Nevertheless, the importance of the issues raised counsels in favor of granting amicus status to the Daily News Parties. "[A] court may... allow a party to participate in litigation as an amicus curiae where although short of a right to intervene, the amicus has a special interest that justifies his having a say." Liberty Resources, Inc. v. Phila. Housing Auth., 395 F.Supp.2d 206, 209 (E.D. Pa. 2005) (internal quotation marks and citation omitted). "A district court has inherent authority to allow amicus curiae to participate in proceedings." Avellino v. Herron, 991 F.Supp. 730, 732 (E.D. Pa. 1998). Indeed, "[c]ourts have found the participation of an amicus especially proper where the amicus will ensure complete and plenary presentation of difficult issues so that the court may reach a proper decision." Liberty Resources, Inc., 395 F.Supp.2d at 209 (internal quotation marks and citation omitted). As party to the Gross settlement agreement, which contains a bargained-for confidentiality provision, the Daily News Parties should be permitted to have a say in deciding Defendants' Motion to Compel. Accordingly, we will grant amicus status to the Daily News Parties, and will consider their Memorandum of Law filed in support of Plaintiff's position.

B. Defendants' Motion to Compel the Gross Settlement Agreement

Defendants seek production of the Gross settlement agreement on the basis that it is relevant to issues concerning mitigation of damages and the amount of damages. They also argue that the information is not available from other sources and any confidentiality concerns can be addressed through the parties' previously entered into Confidentiality Stipulation.

Federal Rule of Civil Procedure 26(b)(1) governs the scope of permissible discovery in a civil action. The scope of Rule 26(b)(1) is broad: it encompasses "any nonprivileged matter that is relevant to any party's claim or defense." This scope, however, is not absolute. Courts within the Third Circuit have placed a heightened burden upon a party seeking discovery of a confidential settlement agreement. Specifically, courts have required the moving party to make a "particularized showing" that the evidence is likely to lead to the discovery of admissible evidence. Fidelity Fed. Sav. and Loan Ass'n v. Felicetti, 148 F.R.D. 532, 534 (E.D. Pa. 1993); Doe v. Methacton Sch. Dist., 164 F.R.D. 175, 176 (E.D. Pa. 1995); In re Flat Glass Antitrust Litig., MDL No. 1942, 2013 WL 1703864, at *1 (W.D. Pa. Apr. 19, 2013). This requirement supports the strong public policy favoring private settlement of disputes. In re Flat Glass Antitrust Litig., 2013 WL 1703864, at *1. Other courts have adopted this approach. Some have not. Compare In re Initial Pub. Offering Sec. Litig., No. 21-MC-92, 2004 WL 60290, at *5 & n.35 (S.D.N.Y. Jan. 12, 2004) (collecting cases), with id. at *5 & n.38 (collecting cases).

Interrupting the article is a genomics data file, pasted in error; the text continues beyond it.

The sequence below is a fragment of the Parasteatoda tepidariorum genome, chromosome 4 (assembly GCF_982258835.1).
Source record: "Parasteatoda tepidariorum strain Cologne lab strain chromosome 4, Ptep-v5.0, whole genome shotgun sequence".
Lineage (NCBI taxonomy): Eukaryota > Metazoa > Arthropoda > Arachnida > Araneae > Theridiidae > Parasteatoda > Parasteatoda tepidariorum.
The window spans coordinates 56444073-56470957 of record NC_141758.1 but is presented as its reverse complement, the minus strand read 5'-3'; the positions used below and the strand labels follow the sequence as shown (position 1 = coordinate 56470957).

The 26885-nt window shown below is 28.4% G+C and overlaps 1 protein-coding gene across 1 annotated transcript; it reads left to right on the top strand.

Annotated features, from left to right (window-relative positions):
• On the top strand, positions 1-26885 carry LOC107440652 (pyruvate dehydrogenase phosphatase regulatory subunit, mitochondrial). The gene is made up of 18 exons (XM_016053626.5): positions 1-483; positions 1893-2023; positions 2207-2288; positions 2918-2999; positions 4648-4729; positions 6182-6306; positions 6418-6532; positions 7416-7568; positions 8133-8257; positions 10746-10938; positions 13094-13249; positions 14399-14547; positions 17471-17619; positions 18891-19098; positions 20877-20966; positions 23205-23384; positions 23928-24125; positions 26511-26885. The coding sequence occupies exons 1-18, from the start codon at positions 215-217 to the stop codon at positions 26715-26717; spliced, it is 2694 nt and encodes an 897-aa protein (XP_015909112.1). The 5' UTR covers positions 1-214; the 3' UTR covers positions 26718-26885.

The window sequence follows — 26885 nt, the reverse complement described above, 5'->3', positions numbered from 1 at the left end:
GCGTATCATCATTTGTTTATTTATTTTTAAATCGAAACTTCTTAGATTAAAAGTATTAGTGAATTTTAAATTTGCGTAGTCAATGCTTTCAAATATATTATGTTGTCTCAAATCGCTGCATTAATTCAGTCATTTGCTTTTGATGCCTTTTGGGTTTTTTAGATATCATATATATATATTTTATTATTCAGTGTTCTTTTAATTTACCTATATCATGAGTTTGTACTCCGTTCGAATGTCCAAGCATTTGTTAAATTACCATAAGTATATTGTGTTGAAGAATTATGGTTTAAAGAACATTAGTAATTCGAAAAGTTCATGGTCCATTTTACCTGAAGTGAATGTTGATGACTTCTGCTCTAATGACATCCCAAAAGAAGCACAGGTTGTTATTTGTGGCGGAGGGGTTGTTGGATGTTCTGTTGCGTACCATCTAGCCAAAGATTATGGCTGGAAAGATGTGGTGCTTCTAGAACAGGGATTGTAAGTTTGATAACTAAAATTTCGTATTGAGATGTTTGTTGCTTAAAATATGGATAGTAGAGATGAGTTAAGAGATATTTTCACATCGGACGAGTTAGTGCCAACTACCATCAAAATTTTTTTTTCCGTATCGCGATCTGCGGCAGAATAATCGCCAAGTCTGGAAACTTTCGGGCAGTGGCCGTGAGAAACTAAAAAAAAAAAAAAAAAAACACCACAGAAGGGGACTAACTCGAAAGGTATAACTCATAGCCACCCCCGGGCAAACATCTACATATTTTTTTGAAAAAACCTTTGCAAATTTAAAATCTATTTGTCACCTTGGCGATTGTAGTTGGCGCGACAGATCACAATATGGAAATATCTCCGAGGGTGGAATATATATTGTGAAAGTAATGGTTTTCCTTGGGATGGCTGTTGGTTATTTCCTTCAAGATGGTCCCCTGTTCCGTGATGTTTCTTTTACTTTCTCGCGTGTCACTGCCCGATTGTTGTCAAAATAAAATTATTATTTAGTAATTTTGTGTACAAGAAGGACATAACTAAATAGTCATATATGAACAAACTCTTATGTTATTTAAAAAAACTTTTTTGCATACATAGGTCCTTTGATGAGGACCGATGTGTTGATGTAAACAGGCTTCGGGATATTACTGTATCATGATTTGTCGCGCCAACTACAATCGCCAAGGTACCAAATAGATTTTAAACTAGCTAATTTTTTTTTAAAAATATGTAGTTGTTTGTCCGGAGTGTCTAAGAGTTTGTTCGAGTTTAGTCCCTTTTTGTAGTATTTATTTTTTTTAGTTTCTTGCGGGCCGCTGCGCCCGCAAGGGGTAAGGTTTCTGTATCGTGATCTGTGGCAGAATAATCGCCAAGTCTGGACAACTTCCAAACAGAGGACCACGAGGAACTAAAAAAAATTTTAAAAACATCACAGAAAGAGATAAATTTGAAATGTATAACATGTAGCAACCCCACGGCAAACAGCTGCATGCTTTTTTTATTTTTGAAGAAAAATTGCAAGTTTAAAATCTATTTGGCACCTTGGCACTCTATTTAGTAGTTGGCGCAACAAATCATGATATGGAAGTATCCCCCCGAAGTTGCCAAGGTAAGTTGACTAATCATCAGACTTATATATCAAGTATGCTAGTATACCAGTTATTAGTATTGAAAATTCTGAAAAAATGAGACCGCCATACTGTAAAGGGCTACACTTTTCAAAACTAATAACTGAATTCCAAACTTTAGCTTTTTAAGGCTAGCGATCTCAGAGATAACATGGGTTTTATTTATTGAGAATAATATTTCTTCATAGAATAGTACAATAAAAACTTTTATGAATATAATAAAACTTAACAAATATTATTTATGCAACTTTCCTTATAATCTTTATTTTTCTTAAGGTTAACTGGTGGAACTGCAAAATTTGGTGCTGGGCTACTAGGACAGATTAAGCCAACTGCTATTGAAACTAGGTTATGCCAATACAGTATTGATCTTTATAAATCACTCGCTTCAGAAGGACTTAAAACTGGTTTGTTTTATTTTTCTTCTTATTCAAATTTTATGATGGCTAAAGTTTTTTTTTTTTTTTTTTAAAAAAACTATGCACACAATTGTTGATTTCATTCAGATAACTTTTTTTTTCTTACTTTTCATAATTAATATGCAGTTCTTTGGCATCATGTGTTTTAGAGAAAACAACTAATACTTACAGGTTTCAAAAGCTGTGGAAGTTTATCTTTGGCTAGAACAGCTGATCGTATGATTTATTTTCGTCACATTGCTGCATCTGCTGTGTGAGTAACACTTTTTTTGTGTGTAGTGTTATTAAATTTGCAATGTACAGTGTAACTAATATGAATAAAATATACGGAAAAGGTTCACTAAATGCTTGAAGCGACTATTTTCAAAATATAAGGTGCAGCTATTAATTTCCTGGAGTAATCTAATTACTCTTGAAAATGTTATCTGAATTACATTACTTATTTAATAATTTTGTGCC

Considering the cases in this Circuit addressing this issue, we will follow the heightened burden principle discussed in Felicetti, Doe, and Flat Glass. The fact that the Gross settlement agreement is deemed confidential by the parties to it does not automatically render it confidential for discovery purposes here. Nevertheless, that confidentiality provision was part of the bargained-for consideration that induced the parties to enter into the agreement. Rendering that provision meaningless in the instant discovery dispute runs contrary to the strong public policy favoring the private, out-of-court settlement of disputes. We will require Defendants to make a particularized showing of relevance and need to obtain the Gross settlement agreement.

Defendants offer two arguments regarding relevance. They first argue that the Gross settlement agreement is relevant to questions concerning mitigation of damages and bias. Specifically, Defendants contend that Plaintiff failed to adequately search for available alternative employment, and they suggest that receiving settlement monies from the Gross action was an inducement to refrain from doing so. This argument, however, ignores the timeline of events. Plaintiff stopped searching for other available television news employment in 2009. (Defs.' Mot. to Compel 7.) The Gross action was not settled until May 2013. Clearly, settlement of the Gross action has no bearing on the question of whether Plaintiff was unable to find alternate employment, or whether he failed to adequately search for alternate employment, as of 2009. The consequences of an event that occurred in 2013 simply have no relevance to the reasons behind a decision made four years earlier.

Defendants also argue that the Gross settlement agreement is relevant to the issue of a damages offset. Specifically, Defendants argue that the damages Plaintiff sought in the Gross action, and the facts upon which those claims were based, are the same as the facts alleged, and damages claimed, here. To the extent the question of an offset of damages arises, it will not arise unless and until a jury returns a verdict in favor of Plaintiff. "Even then, the settlement would not be evidence relevant to any issue in this case other than the ministerial apportionment of damages, a mathematical computation which the Court rather than the jury will perform." Bottaro v. Hatton Assoc., 96 F.R.D. 158, 160 (E.D.N.Y. 1982). Many courts have reached this conclusion. See Id. (denying discovery of confidential settlement agreement); In re Flat Glass Antitrust Litig., 2013 WL 1703864, at *1 ("Courts within this Circuit have refused to permit discovery of confidential settlement agreements on grounds that the amount will result in a set-off of damages, because set-off may be addressed after a verdict has been entered."); Polston v. Eli Lilly and Co., No. 08-3639, 2010 WL 2926159, at *2 (D.S.C. July 23, 2010) (stating that "there is no reason... to order the disclosure of the amount of the credit until a verdict finding liability..."); Zlotogura v. Progressive Direct Ins. Co., No. 12-516, 2013 WL 1855879, at *2 (W.D. Okla. May 1, 2013) (noting that the issue concerning "an adjustment or an apportionment of any damages awarded to plaintiff based on" settlement proceeds received by plaintiff "does not arise until after final judgment has been rendered.").

We are satisfied that the amount of the settlement in the Gross action is relevant only to the question of the offset of damages. That question is not presently an issue and will not be an issue prior to the jury rendering its verdict. Accordingly, the Gross settlement agreement is not relevant to any defense raised by Defendants.

Defendants have failed to establish the relevance and the need for the Gross settlement agreement. They have failed to meet the heightened burden required for such discovery. Accordingly, the Motion to Compel will be denied.


For the foregoing reasons, the Daily News Parties' Motion to Intervene and the Defendants' Motion to Compel will be denied.

An appropriate Order follows.